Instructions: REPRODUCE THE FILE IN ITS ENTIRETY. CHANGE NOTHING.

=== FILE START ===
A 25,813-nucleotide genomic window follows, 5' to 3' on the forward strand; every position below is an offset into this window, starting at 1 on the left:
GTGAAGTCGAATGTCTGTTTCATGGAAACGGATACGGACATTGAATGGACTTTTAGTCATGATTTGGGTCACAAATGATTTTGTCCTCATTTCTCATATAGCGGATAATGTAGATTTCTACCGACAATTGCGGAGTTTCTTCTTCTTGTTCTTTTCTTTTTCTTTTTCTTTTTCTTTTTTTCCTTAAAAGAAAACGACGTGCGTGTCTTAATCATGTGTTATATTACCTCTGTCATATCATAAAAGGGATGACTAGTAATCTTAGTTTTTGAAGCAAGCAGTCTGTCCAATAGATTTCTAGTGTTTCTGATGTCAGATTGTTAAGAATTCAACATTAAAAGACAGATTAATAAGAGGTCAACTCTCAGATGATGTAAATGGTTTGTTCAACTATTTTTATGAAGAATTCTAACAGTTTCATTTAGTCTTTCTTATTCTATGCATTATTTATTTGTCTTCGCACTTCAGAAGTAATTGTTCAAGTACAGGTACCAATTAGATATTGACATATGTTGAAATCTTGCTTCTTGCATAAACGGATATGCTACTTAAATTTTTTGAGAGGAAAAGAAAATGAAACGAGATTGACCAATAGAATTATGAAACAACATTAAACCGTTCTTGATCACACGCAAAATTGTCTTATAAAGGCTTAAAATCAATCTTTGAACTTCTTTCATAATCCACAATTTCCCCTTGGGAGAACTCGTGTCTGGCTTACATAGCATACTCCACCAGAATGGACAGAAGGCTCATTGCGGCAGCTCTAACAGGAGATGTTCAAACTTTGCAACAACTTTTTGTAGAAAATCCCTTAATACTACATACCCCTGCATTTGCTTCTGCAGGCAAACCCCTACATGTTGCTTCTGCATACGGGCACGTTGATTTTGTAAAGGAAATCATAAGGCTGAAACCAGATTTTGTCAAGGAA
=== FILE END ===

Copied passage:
A 25,813-nucleotide genomic window follows, 5' to 3' on the forward strand; every position below is an offset into this window, starting at 1 on the left:
GTGAAGTCGAATGTCTGTTTCATGGAAACGGATACGGACATTGAATGGACTTTTAGTCATGATTTGGGTCACAAATGATTTTGTCCTCATTTCTCATATAGCGGATAATGTAGATTTCTACCGACAATTGCGGAGTTTCTTCTTCTTGTTCTTTTCTTTTTCTTTTTCTTTTTCTTTTTTTCCTTAAAAGAAAACGACGTGCGTGTCTTAATCATGTGTTATATTACCTCTGTCATATCATAAAAGGGATGACTAGTAATCTTAGTTTTTGAAGCAAGCAGTCTGTCCAATAGATTTCTAGTGTTTCTGATGTCAGATTGTTAAGAATTCAACATTAAAAGACAGATTAATAAGAGGTCAACTCTCAGATGATGTAAATGGTTTGTTCAACTATTTTTATGAAGAATTCTAACAGTTTCATTTAGTCTTTCTTATTCTATGCATTATTTATTTGTCTTCGCACTTCAGAAGTAATTGTTCAAGTACAGGTACCAATTAGATATTGACATATGTTGAAATCTTGCTTCTTGCATAAACGGATATGCTACTTAAATTTTTTGAGAGGAAAAGAAAATGAAACGAGATTGACCAATAGAATTATGAAACAACATTAAACCGTTCTTGATCACACGCAAAATTGTCTTATAAAGGCTTAAAATCAATCTTTGAACTTCTTTCATAATCCACAATTTCCCCTTGGGAGAACTCGTGTCTGGCTTACATAGCATACTCCACCAGAATGGACAGAAGGCTCATTGCGGCAGCTCTAACAGGAGATGTTCAAACTTTGCAACAACTTTTTGTAGAAAATCCCTTAATACTACATACCCCTGCATTTGCTTCTGCAGGCAAACCCCTACATGTTGCTTCTGCATACGGGCACGTTGATTTTGTAAAGGAAATCATAAGGCTGAAACCAGATTTTGTCAAGGAA